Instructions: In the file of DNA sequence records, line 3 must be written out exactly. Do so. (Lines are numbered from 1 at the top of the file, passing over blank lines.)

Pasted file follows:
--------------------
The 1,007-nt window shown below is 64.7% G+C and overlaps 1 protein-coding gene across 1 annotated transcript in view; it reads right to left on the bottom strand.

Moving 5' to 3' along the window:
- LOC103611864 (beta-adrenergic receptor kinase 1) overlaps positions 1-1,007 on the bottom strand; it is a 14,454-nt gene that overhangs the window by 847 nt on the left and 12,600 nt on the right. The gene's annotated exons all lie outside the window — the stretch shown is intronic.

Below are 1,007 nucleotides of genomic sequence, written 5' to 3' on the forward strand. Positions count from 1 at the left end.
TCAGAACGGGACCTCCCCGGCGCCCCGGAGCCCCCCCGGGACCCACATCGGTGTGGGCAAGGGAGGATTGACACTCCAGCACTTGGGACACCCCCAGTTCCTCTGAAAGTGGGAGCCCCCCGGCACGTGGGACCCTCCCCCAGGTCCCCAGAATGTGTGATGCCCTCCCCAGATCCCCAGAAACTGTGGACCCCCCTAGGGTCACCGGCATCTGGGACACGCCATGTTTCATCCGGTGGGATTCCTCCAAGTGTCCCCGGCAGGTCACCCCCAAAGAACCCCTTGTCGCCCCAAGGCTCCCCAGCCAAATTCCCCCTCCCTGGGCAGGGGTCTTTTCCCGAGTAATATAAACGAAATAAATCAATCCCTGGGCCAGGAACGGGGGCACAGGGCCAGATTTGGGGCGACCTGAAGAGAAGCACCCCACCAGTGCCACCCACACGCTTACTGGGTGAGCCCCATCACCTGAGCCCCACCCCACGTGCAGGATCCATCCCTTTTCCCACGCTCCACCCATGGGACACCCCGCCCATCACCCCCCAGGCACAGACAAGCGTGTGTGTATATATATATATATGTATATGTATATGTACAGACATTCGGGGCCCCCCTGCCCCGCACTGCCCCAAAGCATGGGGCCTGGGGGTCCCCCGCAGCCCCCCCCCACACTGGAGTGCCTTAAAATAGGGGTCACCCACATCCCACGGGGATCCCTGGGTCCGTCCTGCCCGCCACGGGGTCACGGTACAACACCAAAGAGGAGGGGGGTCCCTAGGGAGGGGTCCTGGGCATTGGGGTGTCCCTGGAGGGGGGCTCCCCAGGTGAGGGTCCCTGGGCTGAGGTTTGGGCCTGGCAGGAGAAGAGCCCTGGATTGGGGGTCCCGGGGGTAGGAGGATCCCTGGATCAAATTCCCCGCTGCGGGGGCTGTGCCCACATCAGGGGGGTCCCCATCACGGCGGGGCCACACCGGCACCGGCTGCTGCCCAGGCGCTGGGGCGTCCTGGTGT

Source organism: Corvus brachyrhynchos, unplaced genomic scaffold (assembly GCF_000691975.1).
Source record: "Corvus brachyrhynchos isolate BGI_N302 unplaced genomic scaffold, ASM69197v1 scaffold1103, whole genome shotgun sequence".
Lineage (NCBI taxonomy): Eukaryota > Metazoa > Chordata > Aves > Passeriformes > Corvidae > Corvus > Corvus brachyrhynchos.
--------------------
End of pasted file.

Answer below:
- LOC103611864 (beta-adrenergic receptor kinase 1) overlaps positions 1-1,007 on the bottom strand; it is a 14,454-nt gene that overhangs the window by 847 nt on the left and 12,600 nt on the right. The gene's annotated exons all lie outside the window — the stretch shown is intronic.